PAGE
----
Table 3.

Binomial logistic regression analysis of variables between relapsed and non-relapsed patients.

Variable  Relapsed patients (n = 42)  Non-relapsed patients (n = 15)  p-value  OR  95% CI 
Age, y (continuous)  46.1 ± 14.4  44.1 ± 14.6  0.641  0.990  0.949–1.033 
Sex (male/female)  24/18  5/10  0.120  2.667  0.775–9.172 
Time delay until diagnosis, m (continuous)  2.0 ± 3.5  1.4 ± 1.1  0.483  0.905  0.685–1.196 
Smoking (yes/no)  13/29  2/13  0.197  2.914  0.573–14.814 
Distribution of the lesions (generalized/localized)  41/1  13/2  0.146  6.308  0.528–75.337 
Comorbidities (yes/no)  11/31  7/8  0.149  0.406  0.119–1.381 
Use of adjuvant therapy agents (yes/no)  29/13  5/10  0.020  4.462  1.269–15.684 

y, years; m, months; OR, Odds Ratio; CI, Confidence Interval.

Discussion

In the current study, presented series of non-endemic PF patients is the largest in Turkey and one of the largest in the world (Table 4). The demographic features including, mean age at the diagnosis (45.7 ± 14.5 years), the ratio of male to female genders (1.1), and PV to PF subtypes (6) were generally consistent with current literature (Table 4).19,20,22–36 It was discovered that the onset of PF was more common in spring-summer comparing to autumn-winter in the present study’s series with a statistical significance; however, data of any detected trigger factors of the initial onsets were not available in the authors’ records. While winter was reported with the highest number of onsets in a group of 223 pemphigus patients (including 20 PF patients) in a study, spring-summer was reported to produce the highest number in a group of 74 pemphigus patients (including 15 PF patients) in another.19,20 In a third study, the onset was more common in spring-summer in 222 PV patients, but the difference was not statistically significant.21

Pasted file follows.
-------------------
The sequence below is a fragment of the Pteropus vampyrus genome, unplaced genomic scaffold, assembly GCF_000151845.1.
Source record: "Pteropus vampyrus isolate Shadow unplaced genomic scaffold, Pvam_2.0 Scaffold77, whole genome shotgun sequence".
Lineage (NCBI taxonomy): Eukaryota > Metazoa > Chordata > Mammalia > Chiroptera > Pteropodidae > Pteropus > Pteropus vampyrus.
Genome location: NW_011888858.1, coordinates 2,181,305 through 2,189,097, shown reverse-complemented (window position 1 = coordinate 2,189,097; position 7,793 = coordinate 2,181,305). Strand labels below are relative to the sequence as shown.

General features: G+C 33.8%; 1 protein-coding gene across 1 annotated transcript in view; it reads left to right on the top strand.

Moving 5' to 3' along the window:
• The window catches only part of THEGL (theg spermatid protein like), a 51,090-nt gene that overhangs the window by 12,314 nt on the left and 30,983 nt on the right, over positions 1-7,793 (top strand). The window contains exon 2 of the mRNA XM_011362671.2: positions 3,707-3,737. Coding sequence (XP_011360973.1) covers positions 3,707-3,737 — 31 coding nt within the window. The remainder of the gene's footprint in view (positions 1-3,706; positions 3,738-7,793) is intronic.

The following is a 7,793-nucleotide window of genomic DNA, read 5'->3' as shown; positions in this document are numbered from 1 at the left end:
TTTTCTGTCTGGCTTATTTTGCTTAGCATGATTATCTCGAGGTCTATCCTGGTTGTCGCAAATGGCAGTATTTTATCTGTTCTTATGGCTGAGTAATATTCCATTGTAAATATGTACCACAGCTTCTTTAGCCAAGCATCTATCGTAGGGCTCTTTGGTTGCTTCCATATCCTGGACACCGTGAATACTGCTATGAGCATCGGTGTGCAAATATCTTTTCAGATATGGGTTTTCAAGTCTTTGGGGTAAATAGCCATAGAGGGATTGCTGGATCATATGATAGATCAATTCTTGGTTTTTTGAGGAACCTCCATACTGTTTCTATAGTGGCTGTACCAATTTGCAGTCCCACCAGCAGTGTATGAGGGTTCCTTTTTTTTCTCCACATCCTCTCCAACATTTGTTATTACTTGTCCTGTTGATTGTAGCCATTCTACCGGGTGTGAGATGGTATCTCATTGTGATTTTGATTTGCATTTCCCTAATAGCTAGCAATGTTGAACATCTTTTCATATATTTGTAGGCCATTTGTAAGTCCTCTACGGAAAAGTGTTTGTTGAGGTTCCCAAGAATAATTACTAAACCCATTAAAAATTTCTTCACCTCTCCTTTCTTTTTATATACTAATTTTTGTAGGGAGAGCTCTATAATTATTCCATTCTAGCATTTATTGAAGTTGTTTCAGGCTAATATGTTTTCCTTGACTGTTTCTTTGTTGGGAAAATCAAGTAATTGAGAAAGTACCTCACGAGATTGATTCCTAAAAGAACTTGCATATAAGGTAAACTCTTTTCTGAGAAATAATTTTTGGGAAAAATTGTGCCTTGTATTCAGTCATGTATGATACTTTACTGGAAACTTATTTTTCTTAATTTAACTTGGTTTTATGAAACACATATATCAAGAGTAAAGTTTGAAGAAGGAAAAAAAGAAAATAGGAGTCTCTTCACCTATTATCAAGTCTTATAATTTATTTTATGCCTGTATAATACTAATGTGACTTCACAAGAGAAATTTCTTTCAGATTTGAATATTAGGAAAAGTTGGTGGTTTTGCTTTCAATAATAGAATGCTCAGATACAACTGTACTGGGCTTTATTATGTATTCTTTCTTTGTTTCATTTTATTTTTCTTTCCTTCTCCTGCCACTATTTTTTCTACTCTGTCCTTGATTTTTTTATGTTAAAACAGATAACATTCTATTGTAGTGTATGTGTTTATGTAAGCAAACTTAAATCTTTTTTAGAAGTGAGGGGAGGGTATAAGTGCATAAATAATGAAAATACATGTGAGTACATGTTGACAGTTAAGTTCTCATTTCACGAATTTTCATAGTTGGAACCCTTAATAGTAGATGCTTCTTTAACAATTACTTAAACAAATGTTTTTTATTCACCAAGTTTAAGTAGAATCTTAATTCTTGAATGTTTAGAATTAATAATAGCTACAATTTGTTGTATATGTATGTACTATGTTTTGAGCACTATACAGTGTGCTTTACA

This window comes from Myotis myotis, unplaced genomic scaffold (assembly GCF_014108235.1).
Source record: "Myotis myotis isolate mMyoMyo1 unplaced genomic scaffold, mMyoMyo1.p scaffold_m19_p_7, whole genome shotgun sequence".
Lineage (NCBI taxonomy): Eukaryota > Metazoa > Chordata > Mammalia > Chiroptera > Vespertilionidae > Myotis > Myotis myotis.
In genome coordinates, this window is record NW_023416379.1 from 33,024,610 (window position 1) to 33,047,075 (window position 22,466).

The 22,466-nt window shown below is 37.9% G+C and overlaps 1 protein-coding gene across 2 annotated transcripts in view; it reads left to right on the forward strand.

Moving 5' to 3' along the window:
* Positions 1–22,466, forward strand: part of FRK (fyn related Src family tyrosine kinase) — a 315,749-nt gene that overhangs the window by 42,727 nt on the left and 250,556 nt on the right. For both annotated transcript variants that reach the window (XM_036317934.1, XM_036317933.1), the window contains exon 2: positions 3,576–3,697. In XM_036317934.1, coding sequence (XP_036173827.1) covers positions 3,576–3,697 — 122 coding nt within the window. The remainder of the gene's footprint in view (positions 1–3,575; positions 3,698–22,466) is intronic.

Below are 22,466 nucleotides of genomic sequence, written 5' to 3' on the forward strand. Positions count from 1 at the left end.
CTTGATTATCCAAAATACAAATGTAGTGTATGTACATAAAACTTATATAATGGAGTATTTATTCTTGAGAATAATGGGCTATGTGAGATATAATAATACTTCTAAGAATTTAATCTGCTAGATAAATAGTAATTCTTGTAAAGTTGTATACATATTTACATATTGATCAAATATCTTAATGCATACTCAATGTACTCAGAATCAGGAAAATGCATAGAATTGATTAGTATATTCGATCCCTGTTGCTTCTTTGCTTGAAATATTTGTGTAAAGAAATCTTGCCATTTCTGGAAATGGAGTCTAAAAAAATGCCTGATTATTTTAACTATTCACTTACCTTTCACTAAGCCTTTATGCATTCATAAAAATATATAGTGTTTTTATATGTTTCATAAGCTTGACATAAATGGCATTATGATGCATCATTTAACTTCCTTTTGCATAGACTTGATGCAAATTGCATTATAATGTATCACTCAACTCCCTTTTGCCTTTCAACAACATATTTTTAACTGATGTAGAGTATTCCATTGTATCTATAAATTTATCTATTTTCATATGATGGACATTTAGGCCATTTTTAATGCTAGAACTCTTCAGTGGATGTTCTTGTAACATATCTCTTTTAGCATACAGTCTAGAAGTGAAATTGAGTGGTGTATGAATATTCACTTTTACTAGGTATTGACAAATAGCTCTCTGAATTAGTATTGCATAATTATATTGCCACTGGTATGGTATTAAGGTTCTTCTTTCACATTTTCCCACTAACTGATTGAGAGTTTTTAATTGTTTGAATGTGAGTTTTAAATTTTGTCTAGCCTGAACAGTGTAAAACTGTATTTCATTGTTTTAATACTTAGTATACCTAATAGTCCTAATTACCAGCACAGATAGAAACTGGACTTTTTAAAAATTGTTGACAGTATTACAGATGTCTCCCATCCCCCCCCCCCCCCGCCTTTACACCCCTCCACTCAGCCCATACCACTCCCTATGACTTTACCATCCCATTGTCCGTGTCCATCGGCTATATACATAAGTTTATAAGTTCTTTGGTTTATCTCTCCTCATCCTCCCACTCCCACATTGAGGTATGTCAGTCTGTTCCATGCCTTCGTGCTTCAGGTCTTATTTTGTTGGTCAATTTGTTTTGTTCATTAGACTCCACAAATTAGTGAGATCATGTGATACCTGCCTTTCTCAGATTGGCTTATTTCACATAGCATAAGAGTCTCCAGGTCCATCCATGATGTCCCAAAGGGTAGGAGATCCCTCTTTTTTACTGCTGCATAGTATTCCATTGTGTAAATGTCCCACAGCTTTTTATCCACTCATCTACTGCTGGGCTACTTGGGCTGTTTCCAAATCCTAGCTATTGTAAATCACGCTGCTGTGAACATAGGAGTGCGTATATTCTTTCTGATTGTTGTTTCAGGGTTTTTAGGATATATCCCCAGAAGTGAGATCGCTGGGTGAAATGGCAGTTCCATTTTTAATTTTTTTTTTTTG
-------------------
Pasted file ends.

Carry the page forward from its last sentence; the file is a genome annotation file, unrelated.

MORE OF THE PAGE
Table 4.

Demographical pemphigus studies from non-endemic countries.

Author/Year  Country  Study period (years)  PV (n)  PF (n)  PV to PF ratio  Male to female ratioa  Mean agea 
Current study, 2020  Turkey  29  408  68  1.1  46 
Micali,23 1998  Italy  15  63  14b  4.5  NA  54 
Tsankov,19 2000  Bulgaria  16  57  13  4.4  NA  NA 
Tallab,24 2001  Saudi Arabia  10  18  1b  18  NA  NA 
Nanda,25 2004  Kuwait  12  48  11  4.4  0.4  37 
Chams-Davatchi,26 2005  Iran  20  1111  89  12.5  NA  NA 
Golusin,27 2005  Serbia  13  37  6.2  NA  NA 
Uzun,28 2006  Turkey  123  13  9.5  1.2  52 
Salmanpour,20 2006  Iran  10  194  20  9.7  1.2  NA 
V’lckova-Laskoska, 29 2007  Macedonia  15  103  21  4.9  NA  NA 
Kumar,30 2008  India  10  46 
Marazza,31 2009  Switzerland  1.3  NA  NA 
Baican,32 2010  Romania  55  6.1  NA  NA 
Kulthanan,33 2010  Thailand  18  98  19  5.2  0.5  57 
Bozdağ,34 2012  Turkey  12  81  13.5  NA  NA